Briton Paul Birch, Russian Anatoly Yunitskiy, and American Keith Lofstrom all see their ideas regarding non-rocket spacelaunch increasingly investigated in the 1980s and 1990s. Birch's orbital ring concept becomes increasingly popular in space agencies and space advocacy. Presented as a developmental concept, it becomes popular in equatorial nations like Brazil, Peru, India, and the former colonies of Africa and Asia. In 1990, the Outer Space Development Treaty is signed, paving the way for the orbital ring and solving many of the legal issues. The initial rocket flights to build it occur in the 1990s, with materials from asteroids and the Moon used to supplement the initial construction. By 1995, the orbital ring is capable of moving cargo up its initial "beanstalks", used to continue the construction. At a cost of almost 2 trillion dollars, split between many nations, the orbital ring is attacked from all sides from fiscal conservatives to Marxists declaring it promotes neocolonialism, yet construction continues nonetheless. Wealthy businessmen buy up stocks in the new Outer Space Development Agency, a private-public United Nations agency, while many satellites are replaced by new slots on the orbital ring. Declared complete in 2000, the orbital ring has hotels and other tourist facilities as well as factories and other areas for processing space resources, as well as full self-sufficiency. Its many solar panels and "beanstalks" down to Earth help provide solar energy to the planet in order to help wean Earth off nuclear energy and remaining fossil fuels. [10]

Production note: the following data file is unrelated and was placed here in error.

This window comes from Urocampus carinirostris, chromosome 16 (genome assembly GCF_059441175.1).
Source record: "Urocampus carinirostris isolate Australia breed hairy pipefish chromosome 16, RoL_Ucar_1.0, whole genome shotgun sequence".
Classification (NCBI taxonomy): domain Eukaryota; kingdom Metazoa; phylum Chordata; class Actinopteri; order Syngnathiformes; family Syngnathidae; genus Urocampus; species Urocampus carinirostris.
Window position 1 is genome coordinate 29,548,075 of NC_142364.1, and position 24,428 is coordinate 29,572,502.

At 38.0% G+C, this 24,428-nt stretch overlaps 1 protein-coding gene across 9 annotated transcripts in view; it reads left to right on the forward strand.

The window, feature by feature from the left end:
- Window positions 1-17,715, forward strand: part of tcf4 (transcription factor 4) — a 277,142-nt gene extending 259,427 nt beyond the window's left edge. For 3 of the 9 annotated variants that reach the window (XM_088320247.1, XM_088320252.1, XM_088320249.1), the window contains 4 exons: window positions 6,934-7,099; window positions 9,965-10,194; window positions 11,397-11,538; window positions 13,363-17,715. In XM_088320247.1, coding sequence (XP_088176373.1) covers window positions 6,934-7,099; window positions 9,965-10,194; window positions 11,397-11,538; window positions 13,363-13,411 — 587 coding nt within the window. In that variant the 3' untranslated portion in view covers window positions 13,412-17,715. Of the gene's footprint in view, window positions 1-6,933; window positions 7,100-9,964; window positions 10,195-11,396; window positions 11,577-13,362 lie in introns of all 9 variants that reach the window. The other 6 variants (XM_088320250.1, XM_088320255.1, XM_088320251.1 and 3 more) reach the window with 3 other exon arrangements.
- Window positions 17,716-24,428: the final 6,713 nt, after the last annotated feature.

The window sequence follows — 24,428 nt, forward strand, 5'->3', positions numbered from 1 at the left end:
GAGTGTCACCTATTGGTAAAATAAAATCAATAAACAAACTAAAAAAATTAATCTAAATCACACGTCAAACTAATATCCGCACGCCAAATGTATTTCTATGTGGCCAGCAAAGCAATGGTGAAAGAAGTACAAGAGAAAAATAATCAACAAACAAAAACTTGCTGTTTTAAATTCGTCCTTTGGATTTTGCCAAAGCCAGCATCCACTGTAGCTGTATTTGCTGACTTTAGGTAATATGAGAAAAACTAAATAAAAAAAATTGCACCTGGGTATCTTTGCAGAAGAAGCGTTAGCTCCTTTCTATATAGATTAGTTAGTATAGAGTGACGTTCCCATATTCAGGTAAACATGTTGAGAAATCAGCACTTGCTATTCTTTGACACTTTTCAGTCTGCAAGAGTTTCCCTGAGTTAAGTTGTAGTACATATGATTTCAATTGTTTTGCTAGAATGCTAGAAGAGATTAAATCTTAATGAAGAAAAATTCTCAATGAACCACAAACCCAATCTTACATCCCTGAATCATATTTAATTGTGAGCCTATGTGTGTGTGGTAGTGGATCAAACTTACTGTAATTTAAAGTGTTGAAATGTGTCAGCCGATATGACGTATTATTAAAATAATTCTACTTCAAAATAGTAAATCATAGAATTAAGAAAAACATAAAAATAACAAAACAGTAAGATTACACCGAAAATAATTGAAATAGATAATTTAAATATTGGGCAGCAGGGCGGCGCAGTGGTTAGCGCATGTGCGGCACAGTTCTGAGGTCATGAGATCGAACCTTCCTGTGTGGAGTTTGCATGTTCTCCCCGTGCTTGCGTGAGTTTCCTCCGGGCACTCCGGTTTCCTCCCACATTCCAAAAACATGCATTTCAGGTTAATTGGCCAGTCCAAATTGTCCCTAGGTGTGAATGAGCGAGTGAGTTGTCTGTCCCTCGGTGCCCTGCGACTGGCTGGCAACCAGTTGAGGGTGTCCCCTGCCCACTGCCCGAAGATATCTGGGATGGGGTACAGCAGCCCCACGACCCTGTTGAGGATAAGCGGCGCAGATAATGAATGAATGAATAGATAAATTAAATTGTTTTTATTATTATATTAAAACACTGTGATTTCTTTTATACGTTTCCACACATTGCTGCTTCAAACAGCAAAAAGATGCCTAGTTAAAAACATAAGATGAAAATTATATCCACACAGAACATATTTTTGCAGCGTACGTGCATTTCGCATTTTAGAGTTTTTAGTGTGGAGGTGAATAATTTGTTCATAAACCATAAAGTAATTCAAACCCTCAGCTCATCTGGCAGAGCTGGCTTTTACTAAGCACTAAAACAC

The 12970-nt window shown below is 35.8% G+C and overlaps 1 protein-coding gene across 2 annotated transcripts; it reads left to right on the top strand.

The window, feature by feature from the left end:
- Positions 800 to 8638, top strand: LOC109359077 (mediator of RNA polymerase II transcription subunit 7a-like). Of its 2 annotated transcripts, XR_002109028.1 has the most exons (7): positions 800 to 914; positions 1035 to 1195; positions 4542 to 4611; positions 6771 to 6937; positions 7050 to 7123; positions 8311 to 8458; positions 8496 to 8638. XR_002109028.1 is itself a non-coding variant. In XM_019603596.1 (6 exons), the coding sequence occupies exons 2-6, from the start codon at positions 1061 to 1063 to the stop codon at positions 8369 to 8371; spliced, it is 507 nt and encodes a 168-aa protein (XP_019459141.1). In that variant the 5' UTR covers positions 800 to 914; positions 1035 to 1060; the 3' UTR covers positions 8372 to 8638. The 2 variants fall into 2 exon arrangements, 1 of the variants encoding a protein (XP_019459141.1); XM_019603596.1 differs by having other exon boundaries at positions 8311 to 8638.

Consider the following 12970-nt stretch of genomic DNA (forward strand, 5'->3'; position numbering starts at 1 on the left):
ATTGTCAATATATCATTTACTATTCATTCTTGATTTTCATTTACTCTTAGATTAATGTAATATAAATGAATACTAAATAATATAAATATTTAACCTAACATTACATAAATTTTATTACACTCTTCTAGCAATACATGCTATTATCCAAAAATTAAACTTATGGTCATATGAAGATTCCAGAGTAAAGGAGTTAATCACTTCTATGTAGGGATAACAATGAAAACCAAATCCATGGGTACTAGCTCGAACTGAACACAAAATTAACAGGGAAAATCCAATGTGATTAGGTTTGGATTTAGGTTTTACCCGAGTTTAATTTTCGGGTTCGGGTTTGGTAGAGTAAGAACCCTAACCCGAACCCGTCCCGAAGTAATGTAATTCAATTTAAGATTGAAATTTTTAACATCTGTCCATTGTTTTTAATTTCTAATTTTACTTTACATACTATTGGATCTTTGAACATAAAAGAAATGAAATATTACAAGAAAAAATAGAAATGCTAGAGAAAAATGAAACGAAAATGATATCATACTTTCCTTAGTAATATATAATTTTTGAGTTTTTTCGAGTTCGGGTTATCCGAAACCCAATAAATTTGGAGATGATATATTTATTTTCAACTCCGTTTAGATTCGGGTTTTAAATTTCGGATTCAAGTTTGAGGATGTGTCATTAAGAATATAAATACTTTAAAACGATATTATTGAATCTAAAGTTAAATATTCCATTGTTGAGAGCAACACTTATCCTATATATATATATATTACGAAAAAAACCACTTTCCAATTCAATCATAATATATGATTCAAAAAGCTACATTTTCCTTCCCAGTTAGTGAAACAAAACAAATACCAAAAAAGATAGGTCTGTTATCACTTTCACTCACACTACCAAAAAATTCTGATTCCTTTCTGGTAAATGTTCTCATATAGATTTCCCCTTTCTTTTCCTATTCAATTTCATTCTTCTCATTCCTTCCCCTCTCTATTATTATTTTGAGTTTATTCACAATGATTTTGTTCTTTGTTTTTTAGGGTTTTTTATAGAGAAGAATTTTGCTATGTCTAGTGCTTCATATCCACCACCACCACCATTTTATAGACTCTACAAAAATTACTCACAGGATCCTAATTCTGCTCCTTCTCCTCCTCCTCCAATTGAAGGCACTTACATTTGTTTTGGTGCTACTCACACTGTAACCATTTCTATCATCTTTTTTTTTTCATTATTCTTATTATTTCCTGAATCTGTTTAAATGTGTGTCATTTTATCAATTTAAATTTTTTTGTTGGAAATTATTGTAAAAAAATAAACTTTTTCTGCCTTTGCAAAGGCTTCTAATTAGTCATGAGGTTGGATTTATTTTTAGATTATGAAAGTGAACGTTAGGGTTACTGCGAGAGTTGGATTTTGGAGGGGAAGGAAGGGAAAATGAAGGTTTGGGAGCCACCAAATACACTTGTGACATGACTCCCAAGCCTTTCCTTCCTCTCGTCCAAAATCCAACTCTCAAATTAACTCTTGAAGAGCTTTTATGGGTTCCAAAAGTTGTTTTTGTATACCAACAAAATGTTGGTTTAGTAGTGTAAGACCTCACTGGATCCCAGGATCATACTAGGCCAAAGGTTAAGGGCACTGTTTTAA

In 2000, the United Nations launches the Millennial Space Development Goals, a program which by 2100 will move at least 1/4 of humans to space. Considered the solution to Earth's unemployment, it will help spur space development. The players of the Space Race--the US, Britain, France, Germany, Russia, India, China, Japan--along with new players like the Republic of Korea, Vietnam, Brazil, and Nigeria, once again gear up competitiveness. To live in space is considered a privilege (although many middle class and lower class people end up living there), and to build a space colony is considered an achievement no less than winning a gold medal in the Olympics. Environmental concerns encourage space colonisation.

In 2008, O'Neill, the first space colony, is completed. A small torus, it holds 10,000 people (mostly the workers and their family) and is incorporated as the O'Neill Territory of the United States. By 2010, the German Empire completes a mass driver on the Moon to help build their colonies and completes a "vase city" on the Moon, simulating Earth gravity, at Von Braun Base, which becomes Reichsland Von Braun. Tiancheng, the first Chinese space colony, is completed at Earth-Moon in 2011. Amaravati, India's first colony, is inagurated in 2012 [11]. Japan, aiming big, creates the first true O'Neill cylinder (albeit only 25% the size of O'Neill's design) in 2015, named Tomino after Yoshiyuki Tomino's tragic death earlier that year in honor of his science fiction anime and its pop-cultural influence on both Japan and the world which helped inspire the same sort of colonies which decades ago only animation could portray. [12]